PORTLAND — Faced with a nearly $2 million curtailment of state education funds, the School Committee is balancing a need to act quickly with its responsibility to allow time for public discourse on several proposed spending cuts.
The committee will hold a public hearing on Jan. 14. at 7 p.m. in Room 250 of Casco Bay High School about more than $1.6 million in proposed reductions.
In a memo to the school Finance Committee, Interim Superintendent Jeanne Whynot-Vickers outlined nearly $1.6 million in budget cuts that could be made immediately and without the School Committee’s approval.
Meanwhile, school officials are expected to meet with the teachers union about using furlough days as a last-resort measure to balance the budget – a move the union opposes. Furlough days mean teachers would have to take a day off without pay.
Officials are also expected to discuss cuts to some winter and spring athletic programs. Whynot-Vickers said the cuts will inevitably impact students, however, the district will seek to minimize impact on students and avoid cutting too deeply into vital services and programs.
About $1.3 million of the proposed cuts that can be made without committee approval stem from over-budgeting salaries, including $400,000 in benefits and $900,000 in wages that were not removed when positions were eliminated late in last year’s budget process.
While these reductions and others can be made administratively, Finance Committee Chairwoman Kate Snyder said the School Committee will have to vote on a proposal to fill a vacant health position at Lincoln Middle School.
Whynot-Vickers has proposed filling that position with a family living and human sexuality teacher, who instructs fourth- and fifth-graders across the district. That move could save the district $45,000.
But Snyder said she wonders about the result that decision would have for the family living curriculum at the fourth- and fifth-grade levels throughout the district.
“We’re still at a point where questions are being asked,” Snyder said. “Would we be doing away with that curriculum? Would we be putting that curriculum on the shoulders of current classroom teachers? Those are the questions we’re working through right now.”
Snyder said the committee is trying to respond to Gov. John Baldacci’s $2 million curtailment order for education subsidies in a timely manner, but also wants to have a deliberate process with enough time built in for the public to understand the cuts and offer feedback.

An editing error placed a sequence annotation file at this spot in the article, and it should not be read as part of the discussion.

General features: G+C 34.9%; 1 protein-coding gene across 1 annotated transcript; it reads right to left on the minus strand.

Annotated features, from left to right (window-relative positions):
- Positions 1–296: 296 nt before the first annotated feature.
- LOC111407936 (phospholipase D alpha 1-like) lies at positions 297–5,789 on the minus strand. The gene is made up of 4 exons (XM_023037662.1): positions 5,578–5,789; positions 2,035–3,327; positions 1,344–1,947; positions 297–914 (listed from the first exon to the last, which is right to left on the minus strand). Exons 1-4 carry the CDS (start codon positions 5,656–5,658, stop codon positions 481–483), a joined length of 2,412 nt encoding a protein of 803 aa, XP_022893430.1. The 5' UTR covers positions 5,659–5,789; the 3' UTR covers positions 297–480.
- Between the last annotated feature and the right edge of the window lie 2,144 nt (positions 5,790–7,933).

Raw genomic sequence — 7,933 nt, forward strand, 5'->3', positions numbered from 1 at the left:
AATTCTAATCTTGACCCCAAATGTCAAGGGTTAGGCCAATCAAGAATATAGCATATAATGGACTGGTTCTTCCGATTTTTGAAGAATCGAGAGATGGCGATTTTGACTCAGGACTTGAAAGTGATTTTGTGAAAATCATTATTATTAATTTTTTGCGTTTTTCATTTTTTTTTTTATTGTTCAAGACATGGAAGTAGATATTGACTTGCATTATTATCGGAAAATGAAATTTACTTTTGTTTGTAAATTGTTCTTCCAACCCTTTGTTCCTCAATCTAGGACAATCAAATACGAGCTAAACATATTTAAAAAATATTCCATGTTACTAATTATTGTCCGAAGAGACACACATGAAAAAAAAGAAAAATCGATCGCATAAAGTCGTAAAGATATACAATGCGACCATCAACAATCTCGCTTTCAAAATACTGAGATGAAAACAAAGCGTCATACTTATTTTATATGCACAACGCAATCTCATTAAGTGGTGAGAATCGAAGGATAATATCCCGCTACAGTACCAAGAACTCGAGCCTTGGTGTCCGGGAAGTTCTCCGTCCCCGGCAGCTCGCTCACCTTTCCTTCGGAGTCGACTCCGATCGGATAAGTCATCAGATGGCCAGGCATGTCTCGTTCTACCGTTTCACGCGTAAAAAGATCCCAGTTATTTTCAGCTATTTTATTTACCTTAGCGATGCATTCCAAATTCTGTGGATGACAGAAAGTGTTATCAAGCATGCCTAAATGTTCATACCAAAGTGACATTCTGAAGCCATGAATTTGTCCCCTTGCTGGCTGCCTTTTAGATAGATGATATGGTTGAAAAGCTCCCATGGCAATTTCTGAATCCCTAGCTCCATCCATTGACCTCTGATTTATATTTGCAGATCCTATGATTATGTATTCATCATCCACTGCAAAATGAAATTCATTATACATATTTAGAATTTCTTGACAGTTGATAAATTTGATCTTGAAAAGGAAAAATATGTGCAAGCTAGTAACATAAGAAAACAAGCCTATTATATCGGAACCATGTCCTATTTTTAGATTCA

“The best thing we can to is to be really, really clear and transparent and accessible to the public so they understand the challenges the district is facing,” Snyder said.
Those challenges are expected to continue into next year’s budget. Snyder said people must understand that many of the proposed reductions are one-time savings that will not carry over to next year. That could put the district in an even more difficult position than it is in now.
“What we’re hearing from our legislative delegation is that next year is going to be even tougher,” she said.
Although the state education commissioner said last week that no more cuts in state education subsidies are expected this year, the district still plans to sit down with the teachers union about possibly using teacher furlough days for savings. The district could save upwards of $180,000 per furlough day.
Union approval would also be needed to reduce reimbursements to teachers for professional development course tuition.
Portland Education Association President Kathleen Casasa said the union does not support unpaid furlough days. Instead, Casasa would like the district to consider deferring teachers’ pay until the district’s fiscal outlook improves.
School administrators and union leaders are scheduled to hold discussions throughout January and February.
In the coming weeks, the School Committee also plans to discuss suspending some spring and winter athletics. According to the memo, middle school spring sports cost the district $45,000, while high school spring sports cost $194,000.
Meanwhile, middle school wrestling and swimming – winter sports scheduled to start in January – cost the district $14,000 and $11,000.
Since the curtailment was announced, the district has frozen all nonessential spending, reduced discretionary classroom spending by 5 percent and instituted a hiring freeze on nonessential personnel.
The School Committee will get a first read of the proposed reductions on Jan. 7. A public hearing will be held on Jan. 14, with final action coming either on Jan. 21 or 28.